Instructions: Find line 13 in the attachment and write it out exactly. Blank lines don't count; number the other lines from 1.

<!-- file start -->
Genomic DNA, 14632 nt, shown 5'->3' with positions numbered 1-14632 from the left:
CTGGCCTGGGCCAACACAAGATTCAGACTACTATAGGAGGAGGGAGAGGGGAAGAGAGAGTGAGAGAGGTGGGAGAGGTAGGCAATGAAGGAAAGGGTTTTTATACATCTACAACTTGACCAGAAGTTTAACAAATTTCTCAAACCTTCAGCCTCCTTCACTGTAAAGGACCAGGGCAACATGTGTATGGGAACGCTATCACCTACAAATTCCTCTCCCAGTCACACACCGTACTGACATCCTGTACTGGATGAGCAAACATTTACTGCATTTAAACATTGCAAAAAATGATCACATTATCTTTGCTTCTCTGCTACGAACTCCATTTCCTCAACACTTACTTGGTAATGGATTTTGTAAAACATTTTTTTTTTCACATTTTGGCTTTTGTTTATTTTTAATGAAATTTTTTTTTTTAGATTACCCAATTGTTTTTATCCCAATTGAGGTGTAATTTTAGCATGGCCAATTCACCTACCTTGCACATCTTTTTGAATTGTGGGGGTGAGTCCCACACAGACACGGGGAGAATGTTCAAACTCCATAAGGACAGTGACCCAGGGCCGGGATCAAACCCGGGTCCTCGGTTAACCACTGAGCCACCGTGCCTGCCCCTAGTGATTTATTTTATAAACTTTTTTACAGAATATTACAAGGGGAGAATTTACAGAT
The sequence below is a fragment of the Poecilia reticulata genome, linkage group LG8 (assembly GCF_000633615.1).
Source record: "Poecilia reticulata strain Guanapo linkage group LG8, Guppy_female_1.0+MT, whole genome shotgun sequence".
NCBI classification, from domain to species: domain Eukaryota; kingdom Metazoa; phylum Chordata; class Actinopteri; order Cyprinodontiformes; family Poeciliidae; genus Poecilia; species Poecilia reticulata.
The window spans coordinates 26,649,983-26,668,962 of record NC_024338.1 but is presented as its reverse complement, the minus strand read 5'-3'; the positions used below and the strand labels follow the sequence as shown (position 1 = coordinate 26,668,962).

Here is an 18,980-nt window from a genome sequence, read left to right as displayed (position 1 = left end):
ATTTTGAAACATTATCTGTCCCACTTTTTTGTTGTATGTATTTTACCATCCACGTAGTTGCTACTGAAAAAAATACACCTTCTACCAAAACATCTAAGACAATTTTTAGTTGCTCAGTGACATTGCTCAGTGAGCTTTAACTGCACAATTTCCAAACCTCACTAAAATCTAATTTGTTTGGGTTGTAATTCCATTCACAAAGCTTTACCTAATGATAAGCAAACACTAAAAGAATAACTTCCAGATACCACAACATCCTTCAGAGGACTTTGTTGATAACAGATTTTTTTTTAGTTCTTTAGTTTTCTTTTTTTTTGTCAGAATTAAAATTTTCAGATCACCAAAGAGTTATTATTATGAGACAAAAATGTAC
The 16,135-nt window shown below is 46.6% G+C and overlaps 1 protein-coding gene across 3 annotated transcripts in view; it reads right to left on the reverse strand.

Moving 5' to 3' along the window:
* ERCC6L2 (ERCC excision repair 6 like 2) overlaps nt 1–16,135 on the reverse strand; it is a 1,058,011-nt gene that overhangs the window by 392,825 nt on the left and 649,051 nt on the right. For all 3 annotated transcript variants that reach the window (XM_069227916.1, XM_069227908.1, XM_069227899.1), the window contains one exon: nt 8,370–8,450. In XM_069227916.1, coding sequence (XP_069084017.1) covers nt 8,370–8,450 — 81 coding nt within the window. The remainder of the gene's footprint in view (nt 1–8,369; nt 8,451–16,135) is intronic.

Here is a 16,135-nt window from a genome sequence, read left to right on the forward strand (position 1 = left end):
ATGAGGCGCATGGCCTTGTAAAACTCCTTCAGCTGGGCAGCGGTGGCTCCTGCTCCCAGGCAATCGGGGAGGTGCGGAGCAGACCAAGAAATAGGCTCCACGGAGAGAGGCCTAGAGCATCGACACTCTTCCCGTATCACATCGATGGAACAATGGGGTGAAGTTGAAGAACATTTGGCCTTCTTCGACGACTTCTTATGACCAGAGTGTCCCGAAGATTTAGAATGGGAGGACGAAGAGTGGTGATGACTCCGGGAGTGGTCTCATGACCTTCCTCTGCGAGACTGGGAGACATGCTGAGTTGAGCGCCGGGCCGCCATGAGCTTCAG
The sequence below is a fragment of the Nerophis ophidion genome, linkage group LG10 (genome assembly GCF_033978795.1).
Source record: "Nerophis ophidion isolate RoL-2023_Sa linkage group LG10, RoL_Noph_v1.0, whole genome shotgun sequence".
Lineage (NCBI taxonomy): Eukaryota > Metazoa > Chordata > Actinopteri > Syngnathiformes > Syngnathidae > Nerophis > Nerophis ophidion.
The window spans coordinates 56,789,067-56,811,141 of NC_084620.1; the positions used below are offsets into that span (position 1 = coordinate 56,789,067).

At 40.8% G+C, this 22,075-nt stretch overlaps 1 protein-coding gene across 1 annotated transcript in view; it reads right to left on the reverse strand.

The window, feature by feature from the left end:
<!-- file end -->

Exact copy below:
ATGAGGCGCATGGCCTTGTAAAACTCCTTCAGCTGGGCAGCGGTGGCTCCTGCTCCCAGGCAATCGGGGAGGTGCGGAGCAGACCAAGAAATAGGCTCCACGGAGAGAGGCCTAGAGCATCGACACTCTTCCCGTATCACATCGATGGAACAATGGGGTGAAGTTGAAGAACATTTGGCCTTCTTCGACGACTTCTTATGACCAGAGTGTCCCGAAGATTTAGAATGGGAGGACGAAGAGTGGTGATGACTCCGGGAGTGGTCTCATGACCTTCCTCTGCGAGACTGGGAGACATGCTGAGTTGAGCGCCGGGCCGCCATGAGCTTCAG